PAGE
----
http://hdl.huntington.org/utils/ajax...12&DMX=0&DMY=0http://hdl.huntington.org/utils/ajax...&DMX=512&DMY=0
http://hdl.huntington.org/utils/ajax...X=0&DMY=512&DMhttp://hdl.huntington.org/utils/ajax...512&DMY=512&DM
http://hdl.huntington.org/cdm/single...coll2/id/16667


https://calisphere.org/clip/500x500/...3fc40e2ecb8789https://calisphere.org/clip/500x500/...3fc40e2ecb8789

Bristolian Apr 27, 2018 3:55 PM

Quote:

Originally Posted by ethereal_reality (Post 8169487)
I'll included this last photograph because I'm not entirely sure what we're looking at. (and there's even a description! duh)

https://imagizer.imageshack.com/v2/8...923/mPopYV.jpg
COASTDAYLIGHT

"Weld on the top of the rail near the Patton depot, March 1965.
The weld was possibly an aid for improving electrical contact
and activating a crossing signal."



soooo... they're obviously talking about the long vertical weld, but why would this be needed?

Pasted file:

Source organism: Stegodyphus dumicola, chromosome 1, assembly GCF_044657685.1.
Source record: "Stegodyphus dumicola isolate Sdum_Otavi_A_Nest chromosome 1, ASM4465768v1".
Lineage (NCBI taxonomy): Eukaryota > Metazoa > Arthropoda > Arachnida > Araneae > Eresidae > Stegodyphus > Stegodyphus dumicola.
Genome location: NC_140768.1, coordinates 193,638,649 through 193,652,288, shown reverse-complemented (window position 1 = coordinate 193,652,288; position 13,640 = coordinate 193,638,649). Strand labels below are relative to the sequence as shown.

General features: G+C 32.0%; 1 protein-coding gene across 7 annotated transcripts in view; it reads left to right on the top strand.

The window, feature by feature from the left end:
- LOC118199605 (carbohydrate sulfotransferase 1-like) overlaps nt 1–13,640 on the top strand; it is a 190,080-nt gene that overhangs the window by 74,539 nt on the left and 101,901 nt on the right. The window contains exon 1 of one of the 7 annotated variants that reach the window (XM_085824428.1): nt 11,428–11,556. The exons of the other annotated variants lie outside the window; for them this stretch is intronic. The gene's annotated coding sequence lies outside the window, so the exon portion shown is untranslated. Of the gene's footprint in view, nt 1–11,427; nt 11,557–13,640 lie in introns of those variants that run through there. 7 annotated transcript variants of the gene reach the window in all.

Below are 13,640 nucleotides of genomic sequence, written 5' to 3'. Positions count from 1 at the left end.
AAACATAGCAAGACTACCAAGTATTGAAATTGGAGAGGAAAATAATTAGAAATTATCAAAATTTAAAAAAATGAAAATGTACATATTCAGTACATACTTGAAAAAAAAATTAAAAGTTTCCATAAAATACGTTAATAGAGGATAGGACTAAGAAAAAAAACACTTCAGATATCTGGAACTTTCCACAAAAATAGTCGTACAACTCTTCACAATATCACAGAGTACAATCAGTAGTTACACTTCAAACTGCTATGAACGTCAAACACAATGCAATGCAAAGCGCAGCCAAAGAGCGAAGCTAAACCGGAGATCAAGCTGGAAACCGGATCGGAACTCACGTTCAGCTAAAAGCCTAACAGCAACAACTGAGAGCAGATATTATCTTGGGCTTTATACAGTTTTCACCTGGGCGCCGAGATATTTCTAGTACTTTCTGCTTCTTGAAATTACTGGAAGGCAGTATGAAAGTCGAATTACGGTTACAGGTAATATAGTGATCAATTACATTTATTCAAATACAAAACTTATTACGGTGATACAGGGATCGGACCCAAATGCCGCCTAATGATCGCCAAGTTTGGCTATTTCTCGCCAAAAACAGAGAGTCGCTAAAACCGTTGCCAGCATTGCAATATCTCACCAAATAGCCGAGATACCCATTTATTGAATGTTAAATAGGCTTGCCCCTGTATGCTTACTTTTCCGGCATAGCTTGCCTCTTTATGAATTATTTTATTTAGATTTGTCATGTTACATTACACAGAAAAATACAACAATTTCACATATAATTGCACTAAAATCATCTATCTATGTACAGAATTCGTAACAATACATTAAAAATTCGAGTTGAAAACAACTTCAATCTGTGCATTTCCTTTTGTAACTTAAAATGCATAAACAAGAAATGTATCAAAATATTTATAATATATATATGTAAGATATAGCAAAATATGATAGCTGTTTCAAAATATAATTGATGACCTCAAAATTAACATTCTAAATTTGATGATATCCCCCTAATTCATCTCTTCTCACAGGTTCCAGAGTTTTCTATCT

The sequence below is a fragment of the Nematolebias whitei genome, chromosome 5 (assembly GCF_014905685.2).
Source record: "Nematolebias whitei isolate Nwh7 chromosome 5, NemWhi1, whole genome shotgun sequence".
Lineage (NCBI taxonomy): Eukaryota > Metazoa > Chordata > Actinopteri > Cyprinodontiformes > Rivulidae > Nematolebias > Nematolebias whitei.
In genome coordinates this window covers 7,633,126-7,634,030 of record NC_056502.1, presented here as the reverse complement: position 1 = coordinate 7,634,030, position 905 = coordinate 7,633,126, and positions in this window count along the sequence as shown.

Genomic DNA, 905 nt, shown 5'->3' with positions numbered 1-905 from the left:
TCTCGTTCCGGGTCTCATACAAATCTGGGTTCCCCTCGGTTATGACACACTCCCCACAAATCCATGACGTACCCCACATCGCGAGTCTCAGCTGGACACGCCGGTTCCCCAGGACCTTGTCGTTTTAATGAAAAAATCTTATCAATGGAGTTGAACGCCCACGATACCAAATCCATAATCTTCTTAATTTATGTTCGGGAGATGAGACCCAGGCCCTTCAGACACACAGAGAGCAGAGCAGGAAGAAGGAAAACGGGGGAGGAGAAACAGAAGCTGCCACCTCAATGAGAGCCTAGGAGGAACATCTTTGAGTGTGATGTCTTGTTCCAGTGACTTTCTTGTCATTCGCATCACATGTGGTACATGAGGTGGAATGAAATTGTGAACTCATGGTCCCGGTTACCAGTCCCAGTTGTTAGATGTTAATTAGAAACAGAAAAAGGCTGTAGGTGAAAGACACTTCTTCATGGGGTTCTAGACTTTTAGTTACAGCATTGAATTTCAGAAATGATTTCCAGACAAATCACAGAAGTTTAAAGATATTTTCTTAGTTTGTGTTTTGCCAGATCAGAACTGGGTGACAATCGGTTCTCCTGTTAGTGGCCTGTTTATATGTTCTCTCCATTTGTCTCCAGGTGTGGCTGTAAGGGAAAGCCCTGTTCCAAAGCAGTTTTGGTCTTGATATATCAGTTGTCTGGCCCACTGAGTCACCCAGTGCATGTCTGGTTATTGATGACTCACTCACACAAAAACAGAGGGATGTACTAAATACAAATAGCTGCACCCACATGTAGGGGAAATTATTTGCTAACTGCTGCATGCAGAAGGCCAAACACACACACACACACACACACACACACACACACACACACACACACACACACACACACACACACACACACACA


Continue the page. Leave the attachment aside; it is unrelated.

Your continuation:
Wouldn't the rails themselves be a sufficent contact? :shrug:
_

I would guess that there was significant corrosion on the rails which would compromise the electrical contact so a corrosion resistant bead was laid down on top to provide solid conductivity.

HossC Apr 27, 2018 4:30 PM

Quote:

Originally Posted by Tourmaline (Post 8169694)

The post-flood building is still there (with modifications). The first image below is from 2015.

http://i809.photobucket.com/albums/z...sGrill2015.jpg
GSV

The white lattice has since been removed from the windows, and they look original. It's a shame that the place looks so run-down in this 2017 image. The old Ted's sign appears to be lurking behind the greenery.

http://i809.photobucket.com/albums/z...sGrill2017.jpg
GSV

The intestesting house in the background of Tourmaline's photo is also still standing at 129 Ocean Way.

Scott Charles Apr 27, 2018 4:50 PM

Quote:

Originally Posted by oldstuff (Post 8169143)
It is Houston Street in San Antonio, Texas. There was a Manhattan Café in San Antonio that had a white shiny tile front with black around the edges. The signs across the street "Carls" and so on are in San Antonio. The owner, Dan Anthony, began desegregation in San Antonio. There was a sign across the street that said "Hollywood" something which is probably where they got the idea that it was Hollywood, CA.